Tomorrow Never Knows
One of our next great filmmakers, yet another South American, makes a film about French filmmaking. That once great tradition was compromised in the sixties by a burst of non-sustainable creativity that ate itself. A decent enough metaphor is that cinema overdosed on introspective drugs. Now we get a film that both chronicles that rebirth and is the product of it.
It incidentally uses BUF, an incredibly inventive CGI house. It seems that some national film industries are being defined by a single house of visions. WETA in New Zealand is another example. BUF is behind the few things coming from France that are exciting.
The story, the way most people are accepting it, is simple enough. A young man dies and we watch what his soul experiences in the transition before he is reborn. Noe is bright enough to know that no matter how deep you choose to go, the thing should appear obvious to those who need it so. To those, he gives a few markers. Well actually there are only the death, the birth and some mention of the ‘Tibetan Book of the Dead’ which supposedly deals with this transition state.
This book itself is the victim of our need to simplify. Even the Western title is borrowed (from an Egyptian template).
But Noe has created something worth watching. He has imposed a couple techniques that help a lot. One is that our man when he dies is under the influence of a powerful hallucinogen, one supposedly created by the brain upon death, DMT (Death, Memory, Time). This allows us to accept and extend all the storytelling conventions we associate with tripping, including confused identity and spatial projection.
Consonant with this, but also independent is the relatively new trend of spatial cinematography. This, by itself is important enough for us to celebrate this. There are moments of old-style kaleidoscopic barrage. They work. But the new thing here is what I will call “French distance”. I first experienced it at the end of “Taxi Driver”, where our driver may have died and joined us in surveying the carnage while deciding whether to call it a victory or not.
It was an amazingly effective technique, in part because it was something cinematic that could never be seen in conventional theatrical staging/framing. Here, Noe/BUF take three dimensional navigation and vertical framing to an orgasmic extreme. It is pretty wonderful.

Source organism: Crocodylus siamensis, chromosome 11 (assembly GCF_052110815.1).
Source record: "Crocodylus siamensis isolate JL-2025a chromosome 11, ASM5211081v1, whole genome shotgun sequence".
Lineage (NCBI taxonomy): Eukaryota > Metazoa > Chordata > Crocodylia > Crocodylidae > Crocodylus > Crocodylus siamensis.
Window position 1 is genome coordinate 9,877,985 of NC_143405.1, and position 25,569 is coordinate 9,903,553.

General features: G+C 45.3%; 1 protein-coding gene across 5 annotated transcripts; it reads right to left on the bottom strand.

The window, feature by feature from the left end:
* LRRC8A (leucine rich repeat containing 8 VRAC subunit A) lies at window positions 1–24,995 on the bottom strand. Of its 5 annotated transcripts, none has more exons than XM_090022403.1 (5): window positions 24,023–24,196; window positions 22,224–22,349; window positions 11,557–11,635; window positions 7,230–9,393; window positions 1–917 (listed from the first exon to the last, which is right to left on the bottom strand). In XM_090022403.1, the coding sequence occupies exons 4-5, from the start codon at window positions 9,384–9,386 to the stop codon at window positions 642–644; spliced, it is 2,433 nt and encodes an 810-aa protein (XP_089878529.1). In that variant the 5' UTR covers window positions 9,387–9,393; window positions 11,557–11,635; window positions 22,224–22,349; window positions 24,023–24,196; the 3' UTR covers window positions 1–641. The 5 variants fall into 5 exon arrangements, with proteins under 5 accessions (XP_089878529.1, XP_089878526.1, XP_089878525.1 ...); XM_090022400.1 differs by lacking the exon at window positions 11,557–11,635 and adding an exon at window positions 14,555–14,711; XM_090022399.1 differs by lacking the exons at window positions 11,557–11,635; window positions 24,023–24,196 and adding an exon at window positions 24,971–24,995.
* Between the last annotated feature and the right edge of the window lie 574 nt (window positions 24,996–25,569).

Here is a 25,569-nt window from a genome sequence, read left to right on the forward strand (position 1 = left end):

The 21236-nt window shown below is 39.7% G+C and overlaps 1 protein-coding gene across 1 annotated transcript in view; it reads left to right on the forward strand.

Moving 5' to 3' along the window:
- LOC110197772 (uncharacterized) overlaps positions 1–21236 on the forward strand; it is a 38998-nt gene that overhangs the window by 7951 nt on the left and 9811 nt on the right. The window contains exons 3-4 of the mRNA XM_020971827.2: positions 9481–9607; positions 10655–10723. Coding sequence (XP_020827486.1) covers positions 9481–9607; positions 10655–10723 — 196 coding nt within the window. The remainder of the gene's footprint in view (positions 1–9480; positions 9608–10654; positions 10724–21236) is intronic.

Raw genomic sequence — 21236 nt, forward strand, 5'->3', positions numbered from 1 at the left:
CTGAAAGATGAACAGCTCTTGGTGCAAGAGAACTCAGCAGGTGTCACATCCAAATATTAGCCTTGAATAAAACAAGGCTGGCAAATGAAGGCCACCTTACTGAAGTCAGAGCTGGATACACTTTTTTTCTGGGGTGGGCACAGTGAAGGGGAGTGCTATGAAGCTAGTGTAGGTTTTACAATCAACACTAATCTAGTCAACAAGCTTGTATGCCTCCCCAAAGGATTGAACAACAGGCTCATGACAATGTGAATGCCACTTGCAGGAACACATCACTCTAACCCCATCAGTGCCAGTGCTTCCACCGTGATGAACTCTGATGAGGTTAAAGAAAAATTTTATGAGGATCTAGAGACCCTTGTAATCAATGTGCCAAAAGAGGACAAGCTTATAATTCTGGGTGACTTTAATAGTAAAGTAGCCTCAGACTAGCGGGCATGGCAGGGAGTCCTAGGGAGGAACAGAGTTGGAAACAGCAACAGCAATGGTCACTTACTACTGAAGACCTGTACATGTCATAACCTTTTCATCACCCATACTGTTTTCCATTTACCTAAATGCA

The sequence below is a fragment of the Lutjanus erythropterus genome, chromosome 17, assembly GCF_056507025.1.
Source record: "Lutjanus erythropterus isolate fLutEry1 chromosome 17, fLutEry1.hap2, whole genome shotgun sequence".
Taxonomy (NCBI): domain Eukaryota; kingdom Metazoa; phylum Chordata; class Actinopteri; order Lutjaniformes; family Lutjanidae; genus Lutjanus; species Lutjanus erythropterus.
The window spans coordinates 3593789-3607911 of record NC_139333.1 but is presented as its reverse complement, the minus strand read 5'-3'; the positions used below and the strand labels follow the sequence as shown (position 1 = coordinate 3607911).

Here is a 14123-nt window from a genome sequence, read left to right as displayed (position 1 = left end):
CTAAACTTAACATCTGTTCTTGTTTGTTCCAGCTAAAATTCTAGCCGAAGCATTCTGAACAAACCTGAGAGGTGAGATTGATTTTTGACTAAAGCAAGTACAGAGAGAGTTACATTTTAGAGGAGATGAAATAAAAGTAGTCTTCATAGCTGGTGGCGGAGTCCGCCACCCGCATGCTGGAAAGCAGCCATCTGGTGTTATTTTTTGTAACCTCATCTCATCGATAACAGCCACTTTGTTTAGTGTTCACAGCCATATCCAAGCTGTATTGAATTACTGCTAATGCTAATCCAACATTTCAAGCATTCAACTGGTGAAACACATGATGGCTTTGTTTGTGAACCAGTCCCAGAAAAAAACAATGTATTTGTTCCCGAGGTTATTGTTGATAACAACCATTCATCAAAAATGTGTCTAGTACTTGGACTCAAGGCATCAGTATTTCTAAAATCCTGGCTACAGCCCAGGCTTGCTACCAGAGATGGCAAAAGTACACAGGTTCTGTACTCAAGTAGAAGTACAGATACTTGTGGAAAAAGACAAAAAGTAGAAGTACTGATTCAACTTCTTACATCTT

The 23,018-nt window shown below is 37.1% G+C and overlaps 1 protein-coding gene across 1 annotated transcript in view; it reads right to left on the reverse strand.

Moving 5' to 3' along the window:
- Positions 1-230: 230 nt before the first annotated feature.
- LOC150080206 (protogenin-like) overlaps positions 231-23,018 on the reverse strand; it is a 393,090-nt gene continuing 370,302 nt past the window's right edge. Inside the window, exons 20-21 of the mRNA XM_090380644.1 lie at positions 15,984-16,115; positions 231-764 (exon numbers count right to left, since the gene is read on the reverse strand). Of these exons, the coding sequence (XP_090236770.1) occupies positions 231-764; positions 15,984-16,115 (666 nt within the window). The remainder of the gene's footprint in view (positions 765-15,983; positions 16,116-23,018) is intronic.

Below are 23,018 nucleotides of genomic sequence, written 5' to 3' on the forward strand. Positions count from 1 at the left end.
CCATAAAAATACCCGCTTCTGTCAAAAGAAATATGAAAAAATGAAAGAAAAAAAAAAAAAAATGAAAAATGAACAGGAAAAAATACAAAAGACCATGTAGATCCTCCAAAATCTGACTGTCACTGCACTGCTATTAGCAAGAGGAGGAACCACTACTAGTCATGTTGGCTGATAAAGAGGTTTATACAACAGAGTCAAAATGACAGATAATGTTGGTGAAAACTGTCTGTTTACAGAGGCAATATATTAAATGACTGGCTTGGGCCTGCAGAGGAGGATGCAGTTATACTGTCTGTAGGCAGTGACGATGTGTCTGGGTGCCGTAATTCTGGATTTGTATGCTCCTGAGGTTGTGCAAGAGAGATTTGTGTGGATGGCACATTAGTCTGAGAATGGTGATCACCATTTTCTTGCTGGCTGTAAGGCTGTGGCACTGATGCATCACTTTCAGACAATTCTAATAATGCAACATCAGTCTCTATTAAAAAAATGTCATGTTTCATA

Now take these two devices and add in Noe’s other tendency: to dynamically shift the story from your supposition. He did that better than anyone in “Irreversible” where in playing the story backwards forces you to re-interpret a brutal rape (perhaps the most brutal ever filmed) as having never happened. We simply cannot do it because we are damaged from having gone through it.
This story has three characters. One is our man who dies. He is a split person, the other half we see as his “roommate”. This fellow, we learn in after-death flashbacks had a (natural) sexual desire for his mother, which became pathological and transferred to his sister through some events which we see.
The second character is an artist, which the filmmaker clearly identifies with and through whom communicates to us. He also is a split person with a “roommate.” The split is between the devices we see on screen, the story and the space. The roommate is literally building the miniature neon city we inhabit in the film. This is extremely clever and makes me have to stop writing for a while in appreciation.
The third character is the sister/mother. She is everything soft. In part she is defined by everything other than the hard surfaces of the environment. Unfortunately, we have to sign up to accept the South American women archetypes here, compliant nipples and vulva. (Fortunately we have the continental Spaniards Medem and Aldmodova to compensate.)
At any rate, we follow the trip of our lost soul, lost through desire for his sister. He dies. She has an abortion (another reason this isn’t for sensitive women). He chooses to be born in a limbo as that abortion’s ghost, as the price for a single moment of entering her. Her void into his void.
Posted in 2011
Ted’s Evaluation — 4 of 3: Every cineliterate person should experience this.